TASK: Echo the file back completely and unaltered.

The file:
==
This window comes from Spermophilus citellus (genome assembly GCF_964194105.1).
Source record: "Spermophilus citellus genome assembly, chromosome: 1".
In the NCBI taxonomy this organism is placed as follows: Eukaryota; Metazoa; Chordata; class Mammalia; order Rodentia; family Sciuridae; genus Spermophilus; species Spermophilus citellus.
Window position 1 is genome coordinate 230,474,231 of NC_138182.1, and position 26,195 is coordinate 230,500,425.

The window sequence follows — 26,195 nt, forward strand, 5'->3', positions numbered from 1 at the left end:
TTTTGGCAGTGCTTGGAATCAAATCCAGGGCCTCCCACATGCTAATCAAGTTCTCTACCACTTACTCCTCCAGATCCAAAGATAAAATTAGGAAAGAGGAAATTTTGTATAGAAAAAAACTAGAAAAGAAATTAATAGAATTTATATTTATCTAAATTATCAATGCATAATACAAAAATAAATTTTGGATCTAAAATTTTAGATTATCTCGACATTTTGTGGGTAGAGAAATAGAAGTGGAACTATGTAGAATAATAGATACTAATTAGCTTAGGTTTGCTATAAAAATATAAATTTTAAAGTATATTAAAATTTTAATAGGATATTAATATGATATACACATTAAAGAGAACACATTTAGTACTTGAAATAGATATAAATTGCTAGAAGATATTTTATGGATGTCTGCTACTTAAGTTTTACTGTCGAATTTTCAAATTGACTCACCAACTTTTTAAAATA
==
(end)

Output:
This window comes from Spermophilus citellus (genome assembly GCF_964194105.1).
Source record: "Spermophilus citellus genome assembly, chromosome: 1".
In the NCBI taxonomy this organism is placed as follows: Eukaryota; Metazoa; Chordata; class Mammalia; order Rodentia; family Sciuridae; genus Spermophilus; species Spermophilus citellus.
Window position 1 is genome coordinate 230,474,231 of NC_138182.1, and position 26,195 is coordinate 230,500,425.

The window sequence follows — 26,195 nt, forward strand, 5'->3', positions numbered from 1 at the left end:
TTTTGGCAGTGCTTGGAATCAAATCCAGGGCCTCCCACATGCTAATCAAGTTCTCTACCACTTACTCCTCCAGATCCAAAGATAAAATTAGGAAAGAGGAAATTTTGTATAGAAAAAAACTAGAAAAGAAATTAATAGAATTTATATTTATCTAAATTATCAATGCATAATACAAAAATAAATTTTGGATCTAAAATTTTAGATTATCTCGACATTTTGTGGGTAGAGAAATAGAAGTGGAACTATGTAGAATAATAGATACTAATTAGCTTAGGTTTGCTATAAAAATATAAATTTTAAAGTATATTAAAATTTTAATAGGATATTAATATGATATACACATTAAAGAGAACACATTTAGTACTTGAAATAGATATAAATTGCTAGAAGATATTTTATGGATGTCTGCTACTTAAGTTTTACTGTCGAATTTTCAAATTGACTCACCAACTTTTTAAAATA